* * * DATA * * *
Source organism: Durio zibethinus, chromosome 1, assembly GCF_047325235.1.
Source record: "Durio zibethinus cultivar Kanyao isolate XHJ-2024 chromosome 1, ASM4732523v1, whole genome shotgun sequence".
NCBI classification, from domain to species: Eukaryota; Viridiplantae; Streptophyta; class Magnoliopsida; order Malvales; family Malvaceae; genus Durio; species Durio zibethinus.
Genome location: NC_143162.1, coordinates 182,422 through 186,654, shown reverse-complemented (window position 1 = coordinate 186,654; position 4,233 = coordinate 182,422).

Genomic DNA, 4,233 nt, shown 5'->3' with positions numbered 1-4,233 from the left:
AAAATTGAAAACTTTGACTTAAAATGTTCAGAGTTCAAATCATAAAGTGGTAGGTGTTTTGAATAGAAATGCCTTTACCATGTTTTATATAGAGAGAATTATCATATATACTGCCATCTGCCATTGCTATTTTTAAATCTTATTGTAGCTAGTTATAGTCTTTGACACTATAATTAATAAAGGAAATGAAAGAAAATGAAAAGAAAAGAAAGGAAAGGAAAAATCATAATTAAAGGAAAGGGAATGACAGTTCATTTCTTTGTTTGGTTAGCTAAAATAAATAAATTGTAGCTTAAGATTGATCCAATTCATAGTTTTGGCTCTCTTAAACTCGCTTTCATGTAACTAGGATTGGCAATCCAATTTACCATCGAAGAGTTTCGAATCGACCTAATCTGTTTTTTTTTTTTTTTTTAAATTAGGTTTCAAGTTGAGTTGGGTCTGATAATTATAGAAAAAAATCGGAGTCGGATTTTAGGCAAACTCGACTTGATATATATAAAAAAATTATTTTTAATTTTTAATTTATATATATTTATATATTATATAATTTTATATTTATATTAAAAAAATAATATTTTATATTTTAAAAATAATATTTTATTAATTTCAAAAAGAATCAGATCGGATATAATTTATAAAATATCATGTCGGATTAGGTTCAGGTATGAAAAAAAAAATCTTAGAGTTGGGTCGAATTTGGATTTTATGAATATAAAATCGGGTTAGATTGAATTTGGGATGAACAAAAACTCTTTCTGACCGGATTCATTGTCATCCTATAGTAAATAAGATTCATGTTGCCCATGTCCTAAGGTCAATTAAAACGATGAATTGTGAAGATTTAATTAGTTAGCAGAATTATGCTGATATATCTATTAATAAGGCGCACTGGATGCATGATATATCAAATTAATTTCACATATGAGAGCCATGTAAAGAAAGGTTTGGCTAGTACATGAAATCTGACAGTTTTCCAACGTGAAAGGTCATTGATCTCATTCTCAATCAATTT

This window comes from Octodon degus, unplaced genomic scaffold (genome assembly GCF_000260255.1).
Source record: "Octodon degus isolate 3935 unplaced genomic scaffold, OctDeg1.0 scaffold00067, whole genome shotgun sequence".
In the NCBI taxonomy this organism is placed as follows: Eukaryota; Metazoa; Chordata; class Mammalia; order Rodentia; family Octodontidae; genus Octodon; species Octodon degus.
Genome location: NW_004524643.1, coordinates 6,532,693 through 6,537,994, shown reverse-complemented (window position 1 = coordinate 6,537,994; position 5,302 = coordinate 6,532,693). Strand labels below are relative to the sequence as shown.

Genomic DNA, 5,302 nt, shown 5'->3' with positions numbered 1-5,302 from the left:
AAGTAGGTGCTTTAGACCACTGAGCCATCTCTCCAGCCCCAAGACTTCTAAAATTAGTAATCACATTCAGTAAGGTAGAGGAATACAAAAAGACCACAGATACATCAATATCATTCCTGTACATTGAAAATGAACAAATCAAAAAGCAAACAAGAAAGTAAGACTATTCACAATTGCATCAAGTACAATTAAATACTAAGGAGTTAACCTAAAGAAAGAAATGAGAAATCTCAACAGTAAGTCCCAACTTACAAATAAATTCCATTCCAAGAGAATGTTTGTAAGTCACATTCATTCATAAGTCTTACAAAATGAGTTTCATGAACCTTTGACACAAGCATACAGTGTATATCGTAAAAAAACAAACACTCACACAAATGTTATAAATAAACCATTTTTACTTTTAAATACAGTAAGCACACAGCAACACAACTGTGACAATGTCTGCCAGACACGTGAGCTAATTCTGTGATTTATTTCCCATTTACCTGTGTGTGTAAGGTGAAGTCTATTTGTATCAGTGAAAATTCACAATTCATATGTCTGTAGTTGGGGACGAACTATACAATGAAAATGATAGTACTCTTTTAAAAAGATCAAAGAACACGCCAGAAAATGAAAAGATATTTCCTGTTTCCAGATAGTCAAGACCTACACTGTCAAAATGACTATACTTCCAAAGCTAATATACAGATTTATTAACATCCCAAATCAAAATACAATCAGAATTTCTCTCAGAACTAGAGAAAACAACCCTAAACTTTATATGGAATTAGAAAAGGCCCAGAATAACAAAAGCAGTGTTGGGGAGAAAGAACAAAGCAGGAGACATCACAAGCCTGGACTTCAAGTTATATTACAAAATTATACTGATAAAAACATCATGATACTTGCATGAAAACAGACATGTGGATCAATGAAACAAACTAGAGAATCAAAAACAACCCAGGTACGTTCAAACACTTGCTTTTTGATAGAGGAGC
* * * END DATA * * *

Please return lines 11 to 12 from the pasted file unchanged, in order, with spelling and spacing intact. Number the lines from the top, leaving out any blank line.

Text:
Genomic DNA, 5,302 nt, shown 5'->3' with positions numbered 1-5,302 from the left:
AAGTAGGTGCTTTAGACCACTGAGCCATCTCTCCAGCCCCAAGACTTCTAAAATTAGTAATCACATTCAGTAAGGTAGAGGAATACAAAAAGACCACAGATACATCAATATCATTCCTGTACATTGAAAATGAACAAATCAAAAAGCAAACAAGAAAGTAAGACTATTCACAATTGCATCAAGTACAATTAAATACTAAGGAGTTAACCTAAAGAAAGAAATGAGAAATCTCAACAGTAAGTCCCAACTTACAAATAAATTCCATTCCAAGAGAATGTTTGTAAGTCACATTCATTCATAAGTCTTACAAAATGAGTTTCATGAACCTTTGACACAAGCATACAGTGTATATCGTAAAAAAACAAACACTCACACAAATGTTATAAATAAACCATTTTTACTTTTAAATACAGTAAGCACACAGCAACACAACTGTGACAATGTCTGCCAGACACGTGAGCTAATTCTGTGATTTATTTCCCATTTACCTGTGTGTGTAAGGTGAAGTCTATTTGTATCAGTGAAAATTCACAATTCATATGTCTGTAGTTGGGGACGAACTATACAATGAAAATGATAGTACTCTTTTAAAAAGATCAAAGAACACGCCAGAAAATGAAAAGATATTTCCTGTTTCCAGATAGTCAAGACCTACACTGTCAAAATGACTATACTTCCAAAGCTAATATACAGATTTATTAACATCCCAAATCAAAATACAATCAGAATTTCTCTCAGAACTAGAGAAAACAACCCTAAACTTTATATGGAATTAGAAAAGGCCCAGAATAACAAAAGCAGTGTTGGGGAGAAAGAACAAAGCAGGAGACATCACAAGCCTGGACTTCAAGTTATATTACAAAATTATACTGATAAAAACATCATGATACTTGCATGAAAACAGACATGTGGATCAATGAAACAAACTAGAGAATCAAAAACAACCCAGGTACGTTCAAACACTTGCTTTTTGATAGAGGAGC